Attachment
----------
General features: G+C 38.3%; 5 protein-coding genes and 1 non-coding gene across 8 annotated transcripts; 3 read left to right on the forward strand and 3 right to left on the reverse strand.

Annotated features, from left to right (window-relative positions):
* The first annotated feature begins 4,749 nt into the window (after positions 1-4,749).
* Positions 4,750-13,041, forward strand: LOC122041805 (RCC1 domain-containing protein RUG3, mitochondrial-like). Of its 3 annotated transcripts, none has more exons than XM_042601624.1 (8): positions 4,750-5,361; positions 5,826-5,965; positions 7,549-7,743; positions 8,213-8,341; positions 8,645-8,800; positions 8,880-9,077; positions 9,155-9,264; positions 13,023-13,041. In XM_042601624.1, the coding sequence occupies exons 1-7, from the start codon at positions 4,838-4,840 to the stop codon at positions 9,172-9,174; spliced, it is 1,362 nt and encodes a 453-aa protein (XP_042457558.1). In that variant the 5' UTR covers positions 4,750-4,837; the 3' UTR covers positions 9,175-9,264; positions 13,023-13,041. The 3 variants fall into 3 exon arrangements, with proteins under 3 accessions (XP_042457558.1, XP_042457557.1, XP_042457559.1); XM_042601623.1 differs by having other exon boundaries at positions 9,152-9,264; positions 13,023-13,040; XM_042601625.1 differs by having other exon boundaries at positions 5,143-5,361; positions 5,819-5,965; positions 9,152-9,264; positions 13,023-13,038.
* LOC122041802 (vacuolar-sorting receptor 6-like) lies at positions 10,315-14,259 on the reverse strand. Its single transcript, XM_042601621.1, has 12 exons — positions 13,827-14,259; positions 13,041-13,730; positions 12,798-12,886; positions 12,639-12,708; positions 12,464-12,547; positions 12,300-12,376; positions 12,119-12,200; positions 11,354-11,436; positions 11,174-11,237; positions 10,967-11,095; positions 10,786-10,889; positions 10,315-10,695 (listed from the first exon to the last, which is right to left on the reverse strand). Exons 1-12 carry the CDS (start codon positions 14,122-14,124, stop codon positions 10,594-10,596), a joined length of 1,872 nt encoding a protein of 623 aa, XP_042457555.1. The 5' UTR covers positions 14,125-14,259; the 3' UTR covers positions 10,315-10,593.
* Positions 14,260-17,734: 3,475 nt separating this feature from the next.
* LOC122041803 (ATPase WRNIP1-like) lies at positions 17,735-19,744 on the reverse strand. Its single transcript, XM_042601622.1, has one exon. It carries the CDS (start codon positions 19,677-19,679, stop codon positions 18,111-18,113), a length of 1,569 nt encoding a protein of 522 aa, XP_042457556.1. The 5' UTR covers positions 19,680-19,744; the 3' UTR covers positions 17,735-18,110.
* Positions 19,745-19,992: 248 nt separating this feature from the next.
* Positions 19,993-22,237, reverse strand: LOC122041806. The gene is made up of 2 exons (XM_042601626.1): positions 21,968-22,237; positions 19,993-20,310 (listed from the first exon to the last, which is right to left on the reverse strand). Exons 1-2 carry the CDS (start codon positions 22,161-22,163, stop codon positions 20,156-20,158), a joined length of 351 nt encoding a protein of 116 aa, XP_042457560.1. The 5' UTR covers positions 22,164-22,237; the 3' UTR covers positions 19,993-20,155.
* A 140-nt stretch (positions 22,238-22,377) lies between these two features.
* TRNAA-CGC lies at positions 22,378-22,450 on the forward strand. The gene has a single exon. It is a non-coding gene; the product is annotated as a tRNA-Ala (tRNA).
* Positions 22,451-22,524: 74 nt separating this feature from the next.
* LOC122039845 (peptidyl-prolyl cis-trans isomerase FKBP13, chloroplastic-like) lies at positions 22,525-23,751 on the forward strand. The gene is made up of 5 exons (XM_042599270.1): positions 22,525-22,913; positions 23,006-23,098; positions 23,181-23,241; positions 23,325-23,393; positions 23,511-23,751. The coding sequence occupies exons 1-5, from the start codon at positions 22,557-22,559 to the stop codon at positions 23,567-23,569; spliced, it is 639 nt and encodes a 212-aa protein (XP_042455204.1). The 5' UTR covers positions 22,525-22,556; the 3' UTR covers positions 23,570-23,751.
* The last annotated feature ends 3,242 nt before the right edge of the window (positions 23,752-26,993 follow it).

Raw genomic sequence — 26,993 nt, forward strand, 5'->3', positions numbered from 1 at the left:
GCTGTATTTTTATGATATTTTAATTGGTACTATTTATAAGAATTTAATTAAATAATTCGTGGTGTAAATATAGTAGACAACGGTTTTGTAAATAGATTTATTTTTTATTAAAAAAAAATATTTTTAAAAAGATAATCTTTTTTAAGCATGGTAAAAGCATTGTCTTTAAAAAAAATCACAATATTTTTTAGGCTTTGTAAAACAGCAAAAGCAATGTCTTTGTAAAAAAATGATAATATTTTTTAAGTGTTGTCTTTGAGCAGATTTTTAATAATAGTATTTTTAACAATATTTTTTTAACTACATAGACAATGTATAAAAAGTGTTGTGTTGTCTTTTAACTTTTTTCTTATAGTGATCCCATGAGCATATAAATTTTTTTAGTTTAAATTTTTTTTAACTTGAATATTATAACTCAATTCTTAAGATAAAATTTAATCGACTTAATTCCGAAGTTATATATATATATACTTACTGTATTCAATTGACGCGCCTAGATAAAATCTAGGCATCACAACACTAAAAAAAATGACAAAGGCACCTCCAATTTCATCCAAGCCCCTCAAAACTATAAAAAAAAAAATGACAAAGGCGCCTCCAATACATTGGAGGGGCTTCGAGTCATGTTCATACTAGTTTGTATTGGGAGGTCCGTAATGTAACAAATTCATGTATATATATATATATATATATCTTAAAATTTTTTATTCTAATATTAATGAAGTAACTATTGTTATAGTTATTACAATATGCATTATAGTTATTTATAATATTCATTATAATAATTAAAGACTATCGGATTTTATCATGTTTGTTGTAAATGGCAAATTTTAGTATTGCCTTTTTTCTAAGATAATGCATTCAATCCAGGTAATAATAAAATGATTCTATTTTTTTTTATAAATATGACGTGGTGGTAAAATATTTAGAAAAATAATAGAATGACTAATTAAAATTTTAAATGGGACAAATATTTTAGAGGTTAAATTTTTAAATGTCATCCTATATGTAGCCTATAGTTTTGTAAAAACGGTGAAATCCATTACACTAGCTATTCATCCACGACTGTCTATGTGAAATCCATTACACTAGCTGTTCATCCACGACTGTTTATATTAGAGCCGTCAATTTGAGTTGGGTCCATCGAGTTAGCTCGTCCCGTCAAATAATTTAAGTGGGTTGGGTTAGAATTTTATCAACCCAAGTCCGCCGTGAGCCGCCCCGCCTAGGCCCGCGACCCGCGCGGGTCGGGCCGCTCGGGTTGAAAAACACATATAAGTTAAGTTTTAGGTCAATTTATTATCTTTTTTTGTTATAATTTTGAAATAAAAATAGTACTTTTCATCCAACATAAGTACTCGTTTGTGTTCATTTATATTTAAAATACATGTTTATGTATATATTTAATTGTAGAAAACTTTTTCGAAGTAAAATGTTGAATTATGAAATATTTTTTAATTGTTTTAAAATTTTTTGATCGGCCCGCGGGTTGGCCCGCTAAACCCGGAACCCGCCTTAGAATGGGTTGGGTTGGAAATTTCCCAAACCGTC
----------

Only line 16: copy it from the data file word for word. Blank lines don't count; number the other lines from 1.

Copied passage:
GCTGTATTTTTATGATATTTTAATTGGTACTATTTATAAGAATTTAATTAAATAATTCGTGGTGTAAATATAGTAGACAACGGTTTTGTAAATAGATTTATTTTTTATTAAAAAAAAATATTTTTAAAAAGATAATCTTTTTTAAGCATGGTAAAAGCATTGTCTTTAAAAAAAATCACAATATTTTTTAGGCTTTGTAAAACAGCAAAAGCAATGTCTTTGTAAAAAAATGATAATATTTTTTAAGTGTTGTCTTTGAGCAGATTTTTAATAATAGTATTTTTAACAATATTTTTTTAACTACATAGACAATGTATAAAAAGTGTTGTGTTGTCTTTTAACTTTTTTCTTATAGTGATCCCATGAGCATATAAATTTTTTTAGTTTAAATTTTTTTTAACTTGAATATTATAACTCAATTCTTAAGATAAAATTTAATCGACTTAATTCCGAAGTTATATATATATATACTTACTGTATTCAATTGACGCGCCTAGATAAAATCTAGGCATCACAACACTAAAAAAAATGACAAAGGCACCTCCAATTTCATCCAAGCCCCTCAAAACTATAAAAAAAAAAATGACAAAGGCGCCTCCAATACATTGGAGGGGCTTCGAGTCATGTTCATACTAGTTTGTATTGGGAGGTCCGTAATGTAACAAATTCATGTATATATATATATATATATATCTTAAAATTTTTTATTCTAATATTAATGAAGTAACTATTGTTATAGTTATTACAATATGCATTATAGTTATTTATAATATTCATTATAATAATTAAAGACTATCGGATTTTATCATGTTTGTTGTAAATGGCAAATTTTAGTATTGCCTTTTTTCTAAGATAATGCATTCAATCCAGGTAATAATAAAATGATTCTATTTTTTTTTATAAATATGACGTGGTGGTAAAATATTTAGAAAAATAATAGAATGACTAATTAAAATTTTAAATGGGACAAATATTTTAGAGGTTAAATTTTTAAATGTCATCCTATATGTAGCCTATAGTTTTGTAAAAACGGTGAAATCCATTACACTAGCTATTCATCCACGACTGTCTATGTGAAATCCATTACACTAGCTGTTCATCCACGACTGTTTATATTAGAGCCGTCAATTTGAGTTGGGTCCATCGAGTTAGCTCGTCCCGTCAAATAATTTAAGTGGGTTGGGTTAGAATTTTATCAACCCAAGTCCGCCGTGAGCCGCCCCGCCTAGGCCCGCGACCCGCGCGGGTCGGGCCGCTCGGGTTGAAAAACACATATAAGTTAAGTTTTAGGTCAATTTATTATCTTTTTTTGTTATAATTTTGAAATAAAAATAGTACTTTTCATCCAACATAAGTACTCGTTTGTGTTCATTTATATTTAAAATACATGTTTATGTATATATTTAATTGTAGAAAACTTTTTCGAAGTAAAATGTTGAATTATGAAATATTTTTTAATTGTTTTAAAATTTTTTGATCGGCCCGCGGGTTGGCCCGCTAAACCCGGAACCCGCCTTAGAATGGGTTGGGTTGGAAATTTCCCAAACCGTC